Team Dimension Data rider Nic Dlamini looks set to clinch the King of the Mountains jersey when the Tour of Britain concludes on Sunday. His rise has been steady. His story is remarkable.
Breezing in the wind on a washing line in Capricorn Park hangs two Dimension Data cycling jerseys. The line is attached to a ramshackle wooden cottage. Next to the cottage is a sink structure. If you don’t pay much attention to cycling, you wouldn’t give the jerseys a second glance. If you’re familiar with Team DD’s green stripes, you might wonder what the jerseys are doing there. You might even wonder if they were part of a donation drive.
But the jerseys aren’t out of place at all. They are at home. They belong to Nic Dlamini, Team Dimension Data’s newest recruit for 2018. The 23-year old looks set to the claim the King of the Mountains jersey when the Tour of Britain concludes on Sunday. His rise has been steady and his story, like so many of South Africa’s athletes, is remarkable.
Capricorn Park, like many of South Africa’s poorer areas, isn’t the kind of place you want to grow up in. Nestled between some of Cape Town’s plushest suburbs about 25km from the City Centre, prospects for a bright future here are grim.
The rate of crime and violence rate is high, with many gangs active, and widespread drug and alcohol abuse affecting all parts of society. It’s not unusual to see drugs being used openly on street corners. And the township is a stone’s throw from some of the country’s most notorious gang heartlands. The unemployment rate is high and making it out takes something exceptional.
And Dlamini is exceptional.
In his first week as professional rider in 2018, the 22-year old won the King of the Mountains jersey on the first World Tour race of his career. At the Tour Down Under, Dlamini also made history. It was the first time a black South African had won a major category jersey in a World Tour.
“That took balls,” Doug Ryder, Team Principal of Dimension Data for Qhubeka, beams when he talks about Dlamini.
It was always the plan for Dlamini to be aggressive on his first pro-cycle race. But not even Ryder had expected him to be quite that aggressive.
“It was part of the plan for him to go and try wear a jersey for a day. But to go out there every single day and do what he did took such guts and such self-belief. Many guys in their first race might get intimidated and just sit in the bunch on their first race. To do what he did was ballsy and we love him for that,” Ryder adds.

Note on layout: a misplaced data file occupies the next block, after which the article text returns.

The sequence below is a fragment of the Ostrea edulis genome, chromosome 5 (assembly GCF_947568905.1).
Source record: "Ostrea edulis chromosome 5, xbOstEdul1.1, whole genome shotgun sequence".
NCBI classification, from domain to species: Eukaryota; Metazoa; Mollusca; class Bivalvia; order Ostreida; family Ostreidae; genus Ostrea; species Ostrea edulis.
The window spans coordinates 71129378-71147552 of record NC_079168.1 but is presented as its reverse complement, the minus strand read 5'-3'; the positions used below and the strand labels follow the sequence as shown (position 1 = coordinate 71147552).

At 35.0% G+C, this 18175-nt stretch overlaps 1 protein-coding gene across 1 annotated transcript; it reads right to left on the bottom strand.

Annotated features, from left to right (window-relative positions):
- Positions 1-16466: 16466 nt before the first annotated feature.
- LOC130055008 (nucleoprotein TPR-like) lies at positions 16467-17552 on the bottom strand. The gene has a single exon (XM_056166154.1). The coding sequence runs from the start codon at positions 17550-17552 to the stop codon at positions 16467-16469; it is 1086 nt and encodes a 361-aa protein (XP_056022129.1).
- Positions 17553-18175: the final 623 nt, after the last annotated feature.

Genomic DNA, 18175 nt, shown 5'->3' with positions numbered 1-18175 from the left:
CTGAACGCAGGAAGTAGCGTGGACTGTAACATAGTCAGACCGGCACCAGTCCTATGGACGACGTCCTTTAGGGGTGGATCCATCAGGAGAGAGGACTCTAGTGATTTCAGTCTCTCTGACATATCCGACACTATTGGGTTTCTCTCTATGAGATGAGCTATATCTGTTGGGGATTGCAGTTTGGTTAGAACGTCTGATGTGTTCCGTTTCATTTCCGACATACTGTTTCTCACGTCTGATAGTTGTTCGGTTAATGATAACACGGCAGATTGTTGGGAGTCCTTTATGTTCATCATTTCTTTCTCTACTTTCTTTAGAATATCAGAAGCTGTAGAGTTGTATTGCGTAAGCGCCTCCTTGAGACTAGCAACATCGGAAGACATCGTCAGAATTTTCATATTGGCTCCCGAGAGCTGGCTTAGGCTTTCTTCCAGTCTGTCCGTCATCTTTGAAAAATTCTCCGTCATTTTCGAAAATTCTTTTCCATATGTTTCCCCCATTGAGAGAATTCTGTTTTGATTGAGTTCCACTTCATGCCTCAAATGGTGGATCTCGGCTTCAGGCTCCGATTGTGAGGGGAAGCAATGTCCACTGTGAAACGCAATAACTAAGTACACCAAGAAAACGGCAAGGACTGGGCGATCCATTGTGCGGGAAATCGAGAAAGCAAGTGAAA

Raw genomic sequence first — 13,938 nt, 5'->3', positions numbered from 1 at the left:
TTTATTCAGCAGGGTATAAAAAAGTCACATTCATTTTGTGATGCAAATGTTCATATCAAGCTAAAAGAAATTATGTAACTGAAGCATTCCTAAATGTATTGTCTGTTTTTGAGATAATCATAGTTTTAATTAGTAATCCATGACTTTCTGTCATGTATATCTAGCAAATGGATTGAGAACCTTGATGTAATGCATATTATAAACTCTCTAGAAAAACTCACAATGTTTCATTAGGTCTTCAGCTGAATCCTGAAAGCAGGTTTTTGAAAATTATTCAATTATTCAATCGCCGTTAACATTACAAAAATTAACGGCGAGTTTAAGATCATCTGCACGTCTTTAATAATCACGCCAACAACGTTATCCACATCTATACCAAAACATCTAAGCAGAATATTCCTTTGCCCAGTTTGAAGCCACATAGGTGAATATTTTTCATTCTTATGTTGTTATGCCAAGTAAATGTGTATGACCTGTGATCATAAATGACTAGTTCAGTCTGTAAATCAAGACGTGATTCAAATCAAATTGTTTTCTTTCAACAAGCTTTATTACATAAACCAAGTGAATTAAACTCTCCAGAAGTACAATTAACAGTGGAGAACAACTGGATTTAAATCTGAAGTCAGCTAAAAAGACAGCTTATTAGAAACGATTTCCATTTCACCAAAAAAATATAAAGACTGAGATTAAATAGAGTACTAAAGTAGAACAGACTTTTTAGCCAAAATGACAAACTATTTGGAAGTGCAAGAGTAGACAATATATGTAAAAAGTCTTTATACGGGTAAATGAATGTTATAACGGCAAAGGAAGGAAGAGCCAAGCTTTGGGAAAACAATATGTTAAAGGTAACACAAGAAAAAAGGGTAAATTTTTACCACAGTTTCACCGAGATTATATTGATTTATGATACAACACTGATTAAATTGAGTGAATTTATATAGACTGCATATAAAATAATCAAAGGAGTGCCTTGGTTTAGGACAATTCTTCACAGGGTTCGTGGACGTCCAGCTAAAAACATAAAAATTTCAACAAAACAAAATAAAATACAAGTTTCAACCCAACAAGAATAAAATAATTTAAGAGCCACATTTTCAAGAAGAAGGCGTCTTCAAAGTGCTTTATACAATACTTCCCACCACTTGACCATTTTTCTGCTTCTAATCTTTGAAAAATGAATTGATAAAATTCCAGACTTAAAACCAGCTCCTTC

It was another box ticked in what has already been a monumental journey of dedication and sacrifice from Dlamini and a support network which stretches almost as far as the kilometres he has pedalled in his career to date.
While happiness is now cycling, it could have been so different. Dlamini’s first love affair with sport was running. He and his twin sister, Nikita, spent their early years training alongside each other.
It all started in 2009 when Dlamini joined the JAG Runners Programme. Through is running, he earned a bursary to attend Steenberg High and in the years that followed, cycling and trail running competed for his interest.
In 2011, he was introduced to cycling by a friend. Both got their bikes and some kit for free and linked up with a community club called BEN (Bicycle Empowerment Network). He continued to pursue both interests and through is running, he met elite endurance athlete Ryan Sandes and Vanessa Haywood through their involvement at the JAG foundation.
Sandes and Haywood were both taken by Dlamini’s dedication to sport. Sandes took him under his wing through training camps and tricky conversations as the then 16-year old had to start making some serious choices about his future.
Dlamini had moved on from the local community club and joined Velokhaya in Khayelitsha. When Sandes asked him what he wanted from the future, the answer was simple: I want to ride the Tour de France.
Two years later, Dlamini was cycling competitively and, still under the guidance of Haywood and Sandes, he would go on to compete in the 2013 Cape Rouleur, a stage race organised by the team from Hot Chillee. It features some professionals, hobbyists and the weekend lycraists you spot all around Cape Town.
Dlamini raced with a 15kg bike – practically the weight of an elephant by the modern standards of cycling gear. It is also there that he met Sven Thiele, Founder of Team Bäckstedt-HotChillee.
“Within a short space of time he had established himself in the peloton with riders like Stephen Roche, Maurizio Fondriest, Karl Platt identifying him as an incredibly gifted rider. Their consensus – this young man showed all the natural talent and physiology to win a Tour de France stage. There is no bigger endorsement. He was invited to join the Bäckstedt-HotChillee development rider programme,” Thiele wrote in an article.